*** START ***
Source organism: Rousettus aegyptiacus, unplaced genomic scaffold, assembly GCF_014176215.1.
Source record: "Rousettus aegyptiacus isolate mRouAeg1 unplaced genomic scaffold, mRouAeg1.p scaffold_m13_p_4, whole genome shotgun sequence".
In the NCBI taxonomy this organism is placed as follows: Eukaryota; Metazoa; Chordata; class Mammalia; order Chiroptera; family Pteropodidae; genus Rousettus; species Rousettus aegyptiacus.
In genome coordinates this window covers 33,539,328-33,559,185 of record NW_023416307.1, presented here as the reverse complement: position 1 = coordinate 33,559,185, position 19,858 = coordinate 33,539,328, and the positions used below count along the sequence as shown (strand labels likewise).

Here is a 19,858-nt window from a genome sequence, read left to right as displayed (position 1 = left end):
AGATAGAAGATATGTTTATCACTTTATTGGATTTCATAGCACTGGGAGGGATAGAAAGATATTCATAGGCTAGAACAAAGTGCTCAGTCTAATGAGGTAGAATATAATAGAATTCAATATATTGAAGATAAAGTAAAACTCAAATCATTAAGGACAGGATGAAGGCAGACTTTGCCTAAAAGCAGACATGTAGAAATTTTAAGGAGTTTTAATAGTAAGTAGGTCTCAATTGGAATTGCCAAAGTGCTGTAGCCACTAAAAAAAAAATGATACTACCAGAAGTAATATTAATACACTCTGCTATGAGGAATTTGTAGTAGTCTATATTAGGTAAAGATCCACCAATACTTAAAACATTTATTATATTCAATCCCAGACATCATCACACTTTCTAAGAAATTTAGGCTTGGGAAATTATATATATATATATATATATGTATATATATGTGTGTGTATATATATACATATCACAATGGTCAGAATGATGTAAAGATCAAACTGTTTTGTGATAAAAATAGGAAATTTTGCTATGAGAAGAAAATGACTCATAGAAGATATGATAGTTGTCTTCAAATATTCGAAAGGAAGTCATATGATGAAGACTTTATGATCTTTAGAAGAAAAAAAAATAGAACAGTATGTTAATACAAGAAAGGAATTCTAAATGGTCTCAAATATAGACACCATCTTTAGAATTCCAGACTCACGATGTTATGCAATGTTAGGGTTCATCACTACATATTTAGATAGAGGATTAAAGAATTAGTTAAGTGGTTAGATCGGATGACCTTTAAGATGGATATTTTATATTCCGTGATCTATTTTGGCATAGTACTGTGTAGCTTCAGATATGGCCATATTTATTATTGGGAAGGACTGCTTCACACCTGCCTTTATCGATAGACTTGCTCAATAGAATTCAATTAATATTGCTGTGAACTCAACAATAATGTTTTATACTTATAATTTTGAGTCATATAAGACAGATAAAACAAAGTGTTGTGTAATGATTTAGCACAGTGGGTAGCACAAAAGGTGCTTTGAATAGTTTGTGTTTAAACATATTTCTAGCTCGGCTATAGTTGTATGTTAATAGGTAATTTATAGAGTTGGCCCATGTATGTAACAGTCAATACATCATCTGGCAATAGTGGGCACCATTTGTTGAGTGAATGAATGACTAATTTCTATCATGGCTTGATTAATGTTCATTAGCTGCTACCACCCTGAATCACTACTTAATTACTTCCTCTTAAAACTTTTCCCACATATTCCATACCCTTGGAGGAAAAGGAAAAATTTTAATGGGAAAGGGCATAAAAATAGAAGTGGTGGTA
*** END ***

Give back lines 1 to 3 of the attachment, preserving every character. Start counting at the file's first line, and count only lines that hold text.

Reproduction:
Source organism: Rousettus aegyptiacus, unplaced genomic scaffold, assembly GCF_014176215.1.
Source record: "Rousettus aegyptiacus isolate mRouAeg1 unplaced genomic scaffold, mRouAeg1.p scaffold_m13_p_4, whole genome shotgun sequence".
In the NCBI taxonomy this organism is placed as follows: Eukaryota; Metazoa; Chordata; class Mammalia; order Chiroptera; family Pteropodidae; genus Rousettus; species Rousettus aegyptiacus.